So You’ve Mastered CSS. What’s Next?

So You’ve Mastered CSS. What’s Next?

So You’ve Mastered CSS. What’s Next?

 

Feel like you are coming close to mastering CSS? If so, what is your next big step?

Planning your next move and thinking ahead is an important part of advancing in your career. As we all know, time is money and we should all be focusing on how to spend our time in the most efficient and productive manner.

Some will choose to dig deeper into the front-end development aspect, where maybe mastering javascript is the next step for them. Some will choose to take the design route, and become more familiar with Photoshop and Illustrator, and some may choose to get into Flash.

What Some of the Leading Web Gurus Had to Say…

Chris Coyier

The question “what should I learn next?” should be answered by the person asking it.
Every skill on the web is useful. Every skill on the web is worth learning if you have the time. In all likelihood you probably have a project you’d like to be working on, or an idea you would love to create. What is it going to take to make it the best it can be? Learn that.
If this person just absolutely has no idea about what to do… go with JavaScript.

www.CSS-Tricks.com

David Walsh

It has to be, must be, needs to be diving right into javascript, preferably MooTools or jQuery. CSS is a great skill to master, but CSS and javascript are slowly becoming one skill due to the lack of evolution with Browser support and CSS3.
Javascript. No doubt in my mind.

www.davidwalsh.name

Chris Spooner

One of the great things about web design is there’s always a new path to take in order to learn new skills. With a good knowledge of CSS, learning the basics of the jQuery Javascript framework comes quite naturally, especially with the aid of online tutorials. The jQuery syntax uses CSS selectors to target specific page elements, making it easy for someone with good CSS knowledge to get to grips with. After a short while of learning the various commands and effects, some really great visual additions can be added to your site designs.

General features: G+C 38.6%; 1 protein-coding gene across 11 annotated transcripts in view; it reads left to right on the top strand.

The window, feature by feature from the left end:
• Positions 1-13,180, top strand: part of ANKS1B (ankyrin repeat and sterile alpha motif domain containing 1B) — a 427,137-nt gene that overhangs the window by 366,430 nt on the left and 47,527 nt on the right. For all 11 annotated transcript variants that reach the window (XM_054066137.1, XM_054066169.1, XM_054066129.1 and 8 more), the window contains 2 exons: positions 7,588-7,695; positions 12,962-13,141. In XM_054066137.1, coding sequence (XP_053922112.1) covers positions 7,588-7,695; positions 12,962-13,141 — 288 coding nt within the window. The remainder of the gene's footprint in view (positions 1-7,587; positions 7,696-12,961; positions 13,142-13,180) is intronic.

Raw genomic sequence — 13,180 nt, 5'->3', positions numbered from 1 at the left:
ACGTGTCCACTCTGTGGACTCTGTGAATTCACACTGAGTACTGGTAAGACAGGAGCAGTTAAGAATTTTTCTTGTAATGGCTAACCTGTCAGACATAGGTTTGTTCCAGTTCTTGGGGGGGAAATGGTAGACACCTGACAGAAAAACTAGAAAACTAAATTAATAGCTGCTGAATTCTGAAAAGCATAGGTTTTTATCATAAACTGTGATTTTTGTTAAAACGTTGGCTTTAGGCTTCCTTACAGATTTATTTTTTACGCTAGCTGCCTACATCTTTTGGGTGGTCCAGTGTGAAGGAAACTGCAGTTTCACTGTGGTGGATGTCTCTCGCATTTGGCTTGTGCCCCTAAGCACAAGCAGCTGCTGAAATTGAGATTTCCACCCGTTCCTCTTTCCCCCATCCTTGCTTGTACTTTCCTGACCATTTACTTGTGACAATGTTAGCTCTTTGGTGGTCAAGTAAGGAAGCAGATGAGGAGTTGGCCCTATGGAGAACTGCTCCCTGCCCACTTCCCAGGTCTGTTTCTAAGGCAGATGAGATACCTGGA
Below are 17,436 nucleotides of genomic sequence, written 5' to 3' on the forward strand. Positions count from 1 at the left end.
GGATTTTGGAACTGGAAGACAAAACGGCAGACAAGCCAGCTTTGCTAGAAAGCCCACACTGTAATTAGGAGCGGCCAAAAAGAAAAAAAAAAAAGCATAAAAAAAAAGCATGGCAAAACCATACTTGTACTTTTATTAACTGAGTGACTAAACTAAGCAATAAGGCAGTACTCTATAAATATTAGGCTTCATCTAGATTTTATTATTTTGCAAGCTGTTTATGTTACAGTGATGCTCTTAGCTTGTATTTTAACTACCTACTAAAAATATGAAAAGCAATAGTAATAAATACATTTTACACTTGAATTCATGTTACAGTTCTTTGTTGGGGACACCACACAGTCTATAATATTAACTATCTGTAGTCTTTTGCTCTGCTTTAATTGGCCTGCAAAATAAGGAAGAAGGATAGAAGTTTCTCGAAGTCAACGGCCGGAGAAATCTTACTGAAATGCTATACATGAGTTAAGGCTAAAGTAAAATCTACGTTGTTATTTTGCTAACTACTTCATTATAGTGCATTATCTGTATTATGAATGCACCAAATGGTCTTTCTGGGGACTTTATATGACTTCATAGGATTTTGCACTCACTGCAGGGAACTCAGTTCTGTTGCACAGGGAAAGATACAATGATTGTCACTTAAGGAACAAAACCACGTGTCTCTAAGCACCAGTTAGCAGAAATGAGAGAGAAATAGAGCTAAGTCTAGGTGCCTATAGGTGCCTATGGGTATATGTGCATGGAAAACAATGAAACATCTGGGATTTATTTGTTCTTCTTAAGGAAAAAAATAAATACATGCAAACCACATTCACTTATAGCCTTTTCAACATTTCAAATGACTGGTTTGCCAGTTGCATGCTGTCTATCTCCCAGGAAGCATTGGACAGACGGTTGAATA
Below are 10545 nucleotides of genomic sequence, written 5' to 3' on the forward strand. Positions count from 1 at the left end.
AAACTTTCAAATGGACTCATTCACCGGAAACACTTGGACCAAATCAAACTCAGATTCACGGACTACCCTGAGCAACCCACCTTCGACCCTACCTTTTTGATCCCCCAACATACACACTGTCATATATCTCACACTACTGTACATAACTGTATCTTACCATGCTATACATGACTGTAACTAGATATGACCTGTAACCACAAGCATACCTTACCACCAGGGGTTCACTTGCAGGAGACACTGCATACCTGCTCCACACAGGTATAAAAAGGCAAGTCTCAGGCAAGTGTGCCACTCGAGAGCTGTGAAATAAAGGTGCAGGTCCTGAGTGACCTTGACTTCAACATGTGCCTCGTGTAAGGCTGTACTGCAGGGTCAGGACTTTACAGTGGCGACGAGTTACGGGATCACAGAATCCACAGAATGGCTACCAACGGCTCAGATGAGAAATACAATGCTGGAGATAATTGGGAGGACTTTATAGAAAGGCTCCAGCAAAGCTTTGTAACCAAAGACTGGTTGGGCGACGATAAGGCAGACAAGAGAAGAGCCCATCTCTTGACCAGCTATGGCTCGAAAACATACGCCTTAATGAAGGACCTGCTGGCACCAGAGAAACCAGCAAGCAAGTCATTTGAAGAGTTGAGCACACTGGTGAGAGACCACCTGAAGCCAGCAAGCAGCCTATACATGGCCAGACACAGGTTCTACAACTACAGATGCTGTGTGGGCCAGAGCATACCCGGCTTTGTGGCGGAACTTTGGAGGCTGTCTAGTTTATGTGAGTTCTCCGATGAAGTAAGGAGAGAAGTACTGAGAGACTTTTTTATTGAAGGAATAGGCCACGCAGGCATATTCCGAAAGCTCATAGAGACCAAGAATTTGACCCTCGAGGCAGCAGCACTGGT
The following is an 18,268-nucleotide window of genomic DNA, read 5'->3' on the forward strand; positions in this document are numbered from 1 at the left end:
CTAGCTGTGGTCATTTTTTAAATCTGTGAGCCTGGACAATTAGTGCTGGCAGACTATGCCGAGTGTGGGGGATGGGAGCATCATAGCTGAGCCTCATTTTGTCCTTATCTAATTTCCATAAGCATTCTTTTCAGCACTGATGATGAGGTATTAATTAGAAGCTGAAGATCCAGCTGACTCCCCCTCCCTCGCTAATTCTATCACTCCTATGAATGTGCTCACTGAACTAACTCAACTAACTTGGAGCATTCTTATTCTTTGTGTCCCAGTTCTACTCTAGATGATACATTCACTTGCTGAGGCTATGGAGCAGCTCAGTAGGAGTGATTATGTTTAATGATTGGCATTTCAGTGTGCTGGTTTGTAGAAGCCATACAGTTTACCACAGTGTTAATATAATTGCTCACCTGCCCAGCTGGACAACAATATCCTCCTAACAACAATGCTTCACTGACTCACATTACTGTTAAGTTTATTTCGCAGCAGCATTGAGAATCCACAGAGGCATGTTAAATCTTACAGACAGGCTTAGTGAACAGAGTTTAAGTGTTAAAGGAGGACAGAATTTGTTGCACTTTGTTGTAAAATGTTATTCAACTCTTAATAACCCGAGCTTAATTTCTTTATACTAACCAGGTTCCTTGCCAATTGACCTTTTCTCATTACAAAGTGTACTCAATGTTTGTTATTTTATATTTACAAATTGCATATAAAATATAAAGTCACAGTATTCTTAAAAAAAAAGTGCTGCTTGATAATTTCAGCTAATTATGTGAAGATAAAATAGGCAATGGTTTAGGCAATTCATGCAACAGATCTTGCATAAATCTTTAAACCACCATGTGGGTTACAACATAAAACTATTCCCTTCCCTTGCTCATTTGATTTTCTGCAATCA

On the other hand, there’s also the news of the web moving forward with the upcoming releases of CSS3 and HTML5, both of which bring new features to the table. Now is a great time to learn these new features to stay up to date with your skill level and stay on top of the industry, making for a highly employable skillset.

www.blog.spoongraphics.co.uk

Alen Grakalic

My advice is to move on to JS :) Not only has JS became an integral part of modern websites, but with mastering JS he/she will become a complete front-end specialist. With design and css/xhtml/js coding skills one can take any type of front end job. That is something that I was aiming at the beginning. Now I have all kinds of requests, from designing interfaces, css “slicing” to creating JavaScript snippets.

www.CssGlobe.com

Steven Snell

My opinion is that HTML and CSS are (obviously) necessary regardless of what kind of web design you do. After that, I think it’s helpful to choose something that will help you in some type of specialization. It could be JavaScript, Flash etc. For me it was PHP and WordPress. I’m far from a PHP expert, but with WordPress you don’t have to be. Developing exceptional Photoshop or Illustrator skills could be another option. After HTML and CSS I think you should look at what you really want to do as a designer, because most of us don’t have time to learn everything.

www.VandelayDesign.com

Cameron Moll

I’ve long suggested great user experiences are built on three things:
interaction, graphic design, and communication. CSS is about the representation of an experience using markup as the tool, namely facilitating interaction and bringing graphic design to life within a browser.

If one feels he/she has mastered that tool, I would suggest he/she focus on developing skills that allow for meaningful communication to take place within the user experience — visual and verbal communication between the user and the interface, and between the user and the organization providing that experience.

www.CameronMoll.com

Jacob Gube

The next step to fully “grokking’ CSS is to focus on writing code that works across all browsers.As you get into more complicated designs, you’ll quickly realize that it’s often difficult to write CSS that’s supported across most browsers. This is the fundamental difference between new CSS authors and more experienced ones: the knowledge of what works and what doesn’t. Let me tell you now, I’ve spent countless hours debugging CSS when I first got started – but don’t worry, it gets much easier with experience. The only real way to learn is to experiment and explore – so don’t give up right away.

I also think JavaScript (client-side scripting) is a good thing to learn once you’ve gotten a good understanding of HTML/CSS. Learning JS will help you create more robust and interactive web interfaces – and understanding CSS will help you learn JS quicker, especially when you get into working with the DOM.

www.sixrevisions.com

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